The Chicago Journal

Mortgage rate hit 6.9% in new report

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Mortgage — The economy has been in turmoil since the Covid pandemic erupted in 2020, with inflation wreaking havoc in 2022. As a result, many firms have felt the effects of the Federal Reserve’s continued efforts to contain inflation. Inflation persists, despite small respites.

One of the most evident issues in today’s economic landscape is the rise in mortgage rates.

According to statistics issued on Thursday, interest rates rose for the third week in a row. However, one critical aspect of growing rates is that it remains below 7%.

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The news

According to new Freddie Mac data released on Thursday, the 30-year fixed-rate mortgage averaged 6.96% in the week ending August 10. It has increased over the 6.90% level released a week ago, according to the most current figures. In 2022, the 30-year fixed-rate mortgage was significantly lower, at 5.22%.

The Federal Reserve’s historic rate hike campaign has resulted in rising mortgage rates, driving down affordable housing to its weakest point in decades.

Those intending to buy a home may realize that the added cost of financing the mortgage makes it difficult on the wallet. Furthermore, homeowners who were able to obtain lower mortgage rates are now unwilling to sell their homes. As a result, prospective buyers must pick between a restricted supply and a high price.

Since the end of May, rates have been over 6.5%. The most recent average rate reached an all-time high in November.

“There is no doubt continued high rates will prolong affordability challenges longer than expected,” said Freddie Mac.

“However, upward pressure on rates is the product of a resilient economy with low unemployment and strong wage growth, which historically has kept purchase demand solid.”

The average mortgage rate is derived from the receipt of mortgage applications from a range of lenders across the United States by Freddie Mac. Consumers with excellent credit who paid down 20% are included in the poll.

Employment and inflation data

The rate stayed high this week as the Federal Reserve announced that its July monetary policy meeting would be focused on employment and inflation data.

Markets awaited the release of July inflation data on Thursday morning, which revealed that inflation jumped to 3.2% year on year, up from 3% in June. According to the latest figures, this was the first increase in inflation since 2022. Furthermore, according to the report, housing expenditures accounted for 90% of the overall increase in inflation last month.

“July’s Consumer Price Index holds significant importance for the Fed’s upcoming decision,” said economist Jiayi Xu.

Xu went on to caution that the Fed’s concern about inflation persisting longer than expected may be compounded by faster price increases. The Federal Reserve will also examine the incoming August employment and inflation statistics before the next policy meeting in September.

Furthermore, according to Xu, the most recent job numbers provided inconsistent signals regarding the labor market, since fewer net new jobs were added yet the unemployment rate declined.

“While July’s jobs report itself is very unlikely to have a direct impact on the Fed’s upcoming decision, the decline to a 3.5% unemployment rate may imply that more significant slowing is needed to align with the Fed’s projected year-end rate of 4.1%,” she said.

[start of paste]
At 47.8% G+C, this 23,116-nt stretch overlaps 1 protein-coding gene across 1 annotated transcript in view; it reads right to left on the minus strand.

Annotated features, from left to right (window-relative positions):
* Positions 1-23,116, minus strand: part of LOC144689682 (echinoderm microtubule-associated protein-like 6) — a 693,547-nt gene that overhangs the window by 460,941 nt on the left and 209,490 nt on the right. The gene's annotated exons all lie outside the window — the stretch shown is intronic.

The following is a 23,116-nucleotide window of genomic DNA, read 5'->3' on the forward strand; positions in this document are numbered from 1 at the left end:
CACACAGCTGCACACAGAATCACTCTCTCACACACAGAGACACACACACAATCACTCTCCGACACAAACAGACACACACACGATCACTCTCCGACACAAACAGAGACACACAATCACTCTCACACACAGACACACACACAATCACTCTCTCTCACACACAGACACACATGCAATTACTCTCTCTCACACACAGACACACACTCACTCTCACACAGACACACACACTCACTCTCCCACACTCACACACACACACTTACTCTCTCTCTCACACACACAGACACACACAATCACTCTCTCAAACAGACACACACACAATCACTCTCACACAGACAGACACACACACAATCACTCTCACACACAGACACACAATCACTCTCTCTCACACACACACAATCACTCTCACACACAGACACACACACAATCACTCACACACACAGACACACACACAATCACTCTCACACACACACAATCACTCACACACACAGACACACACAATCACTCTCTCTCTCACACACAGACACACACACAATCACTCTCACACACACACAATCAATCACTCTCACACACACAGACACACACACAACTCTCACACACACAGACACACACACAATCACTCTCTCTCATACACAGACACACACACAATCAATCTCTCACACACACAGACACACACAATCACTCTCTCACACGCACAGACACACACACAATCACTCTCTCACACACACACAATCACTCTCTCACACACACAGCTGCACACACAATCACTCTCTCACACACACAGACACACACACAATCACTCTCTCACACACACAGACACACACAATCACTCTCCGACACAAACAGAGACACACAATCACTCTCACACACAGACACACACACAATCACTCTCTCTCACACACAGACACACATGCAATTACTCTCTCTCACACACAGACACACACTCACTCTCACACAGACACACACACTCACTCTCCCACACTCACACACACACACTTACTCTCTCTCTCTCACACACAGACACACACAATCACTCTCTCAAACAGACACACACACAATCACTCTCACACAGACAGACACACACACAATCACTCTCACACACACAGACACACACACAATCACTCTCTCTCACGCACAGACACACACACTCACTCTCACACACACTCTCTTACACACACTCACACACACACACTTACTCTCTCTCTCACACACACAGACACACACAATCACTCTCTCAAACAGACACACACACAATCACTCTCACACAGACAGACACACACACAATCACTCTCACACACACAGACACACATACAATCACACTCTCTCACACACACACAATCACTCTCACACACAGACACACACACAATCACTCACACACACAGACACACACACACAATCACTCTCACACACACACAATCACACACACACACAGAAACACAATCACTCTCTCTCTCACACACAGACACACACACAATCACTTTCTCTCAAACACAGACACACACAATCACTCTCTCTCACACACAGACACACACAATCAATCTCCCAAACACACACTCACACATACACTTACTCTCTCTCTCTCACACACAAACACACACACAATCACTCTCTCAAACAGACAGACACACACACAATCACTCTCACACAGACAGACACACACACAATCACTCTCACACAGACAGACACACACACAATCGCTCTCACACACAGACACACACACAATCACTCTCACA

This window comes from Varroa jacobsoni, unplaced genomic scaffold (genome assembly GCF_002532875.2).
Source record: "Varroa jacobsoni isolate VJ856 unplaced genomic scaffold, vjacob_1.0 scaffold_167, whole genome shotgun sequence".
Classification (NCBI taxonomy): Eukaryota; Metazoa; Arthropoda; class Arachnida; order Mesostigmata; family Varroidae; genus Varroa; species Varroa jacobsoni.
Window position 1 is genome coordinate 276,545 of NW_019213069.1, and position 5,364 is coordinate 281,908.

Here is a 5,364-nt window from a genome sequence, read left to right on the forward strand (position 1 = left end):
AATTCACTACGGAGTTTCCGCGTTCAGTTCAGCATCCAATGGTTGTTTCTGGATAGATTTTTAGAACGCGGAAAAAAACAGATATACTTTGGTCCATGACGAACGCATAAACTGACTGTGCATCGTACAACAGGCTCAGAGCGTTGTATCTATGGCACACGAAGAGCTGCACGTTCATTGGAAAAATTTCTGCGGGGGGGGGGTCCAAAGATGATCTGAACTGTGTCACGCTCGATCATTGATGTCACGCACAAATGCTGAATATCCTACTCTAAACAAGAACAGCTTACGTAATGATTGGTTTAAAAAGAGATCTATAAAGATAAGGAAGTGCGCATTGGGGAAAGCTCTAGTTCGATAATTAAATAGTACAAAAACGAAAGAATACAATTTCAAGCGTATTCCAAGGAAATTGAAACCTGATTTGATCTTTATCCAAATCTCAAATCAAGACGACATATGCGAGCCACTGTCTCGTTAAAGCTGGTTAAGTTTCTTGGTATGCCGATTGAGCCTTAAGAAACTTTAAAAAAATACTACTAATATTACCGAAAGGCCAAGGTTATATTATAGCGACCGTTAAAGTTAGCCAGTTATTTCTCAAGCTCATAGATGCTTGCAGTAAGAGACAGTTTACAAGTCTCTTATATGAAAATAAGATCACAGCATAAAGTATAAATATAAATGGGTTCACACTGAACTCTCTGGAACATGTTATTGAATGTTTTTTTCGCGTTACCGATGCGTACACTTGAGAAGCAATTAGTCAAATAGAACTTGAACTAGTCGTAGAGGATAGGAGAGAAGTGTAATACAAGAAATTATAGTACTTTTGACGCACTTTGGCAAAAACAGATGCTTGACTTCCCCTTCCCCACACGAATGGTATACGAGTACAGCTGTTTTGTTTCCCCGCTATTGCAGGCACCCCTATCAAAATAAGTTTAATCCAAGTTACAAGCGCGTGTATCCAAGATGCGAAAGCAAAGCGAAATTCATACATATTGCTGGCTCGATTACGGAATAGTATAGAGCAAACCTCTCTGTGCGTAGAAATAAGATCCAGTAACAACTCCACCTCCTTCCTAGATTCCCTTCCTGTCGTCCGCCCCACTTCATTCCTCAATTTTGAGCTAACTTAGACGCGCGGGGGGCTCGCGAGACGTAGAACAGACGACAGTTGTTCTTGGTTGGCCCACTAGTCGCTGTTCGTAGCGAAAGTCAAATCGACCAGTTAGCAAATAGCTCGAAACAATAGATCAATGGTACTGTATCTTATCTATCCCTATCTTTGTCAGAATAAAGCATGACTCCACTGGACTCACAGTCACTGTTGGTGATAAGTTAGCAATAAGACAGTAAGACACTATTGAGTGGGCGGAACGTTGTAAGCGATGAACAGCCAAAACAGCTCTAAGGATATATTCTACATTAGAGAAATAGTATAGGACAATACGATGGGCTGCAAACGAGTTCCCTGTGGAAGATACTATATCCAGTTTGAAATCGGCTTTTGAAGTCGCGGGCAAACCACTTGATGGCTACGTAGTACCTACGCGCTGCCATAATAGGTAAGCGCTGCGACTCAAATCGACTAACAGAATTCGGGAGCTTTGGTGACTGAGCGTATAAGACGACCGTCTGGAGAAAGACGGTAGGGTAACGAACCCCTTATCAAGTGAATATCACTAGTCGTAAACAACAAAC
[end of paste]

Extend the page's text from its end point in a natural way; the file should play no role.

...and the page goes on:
Mortgage affordability problems persist

Borrowing costs will continue high until the Federal Reserve sends the “all clear” signal to financial markets, according to Keeping Current Matters senior economist George Ratiu.

Although the Fed is not directly accountable for mortgage interest rates, it does have considerable power. Mortgage rates, for example, track the 10-year US Treasury yield, which fluctuates in reaction to Fed activities, what they do, and how investors react.

Mortgage rates rise when Treasury yields rise, but decline when yields fall.

Mortgage rates, according to Ratiu, are presently higher than they should be in contrast to the 10-year Treasury. He also mentioned that the interest rate difference between a 30-year fixed-rate mortgage and a 10-year Treasury note is about 300 basis points. Only a few times in the previous 50 years has the quantity been seen, generally during periods of substantial inflation and economic turbulence.

“In the absence of the elevated risk premium and hewing closer to a historical average of 172 basis points, today’s 30-year fixed mortgage rate would be around 5.7%,” said Ratiu.

According to the Mortgage Bankers Association, homebuyers are still apprehensive about increasing interest rates, as seen by a drop in mortgage applications last week.

“Due to these higher rates, there was a significant pullback in mortgage application activity,” said MBA president and CEO Bob Broeksmit. “Both prospective buyers and sellers are feeling the squeeze of higher rates as well as low housing inventory, which has prompted a pronounced slowdown in activity this summer.”

Existing home sales have stayed steady, according to George Ratiu, despite real estate markets benefiting this year from more people finding jobs and earning more money.

“The challenge comes mainly from too many buyers chasing not enough available properties,” he added.

Using historical data, Ratiu discovered that mortgage rates often decline six to eight months following the end of inflation.